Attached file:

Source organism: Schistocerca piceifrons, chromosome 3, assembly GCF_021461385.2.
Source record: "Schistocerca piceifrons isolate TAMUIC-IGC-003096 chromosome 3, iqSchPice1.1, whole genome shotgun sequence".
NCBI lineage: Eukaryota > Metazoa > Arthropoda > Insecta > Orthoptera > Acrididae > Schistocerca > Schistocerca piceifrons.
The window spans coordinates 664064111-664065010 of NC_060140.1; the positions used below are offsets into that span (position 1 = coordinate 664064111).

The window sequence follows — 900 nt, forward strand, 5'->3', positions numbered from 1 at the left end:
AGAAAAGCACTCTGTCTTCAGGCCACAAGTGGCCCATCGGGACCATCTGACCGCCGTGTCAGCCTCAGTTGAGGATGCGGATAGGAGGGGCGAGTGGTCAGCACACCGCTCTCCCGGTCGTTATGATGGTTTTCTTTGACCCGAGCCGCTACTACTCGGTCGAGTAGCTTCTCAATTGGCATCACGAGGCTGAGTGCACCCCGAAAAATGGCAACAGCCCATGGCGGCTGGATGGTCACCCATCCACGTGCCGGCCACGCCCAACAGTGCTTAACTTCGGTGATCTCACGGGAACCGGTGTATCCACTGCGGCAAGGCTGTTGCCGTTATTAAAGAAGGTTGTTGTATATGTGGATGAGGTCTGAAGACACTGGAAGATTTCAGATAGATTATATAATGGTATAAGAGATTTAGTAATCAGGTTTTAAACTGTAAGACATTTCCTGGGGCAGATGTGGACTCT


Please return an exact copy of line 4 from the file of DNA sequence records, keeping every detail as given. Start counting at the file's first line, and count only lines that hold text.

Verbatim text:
The window spans coordinates 664064111-664065010 of NC_060140.1; the positions used below are offsets into that span (position 1 = coordinate 664064111).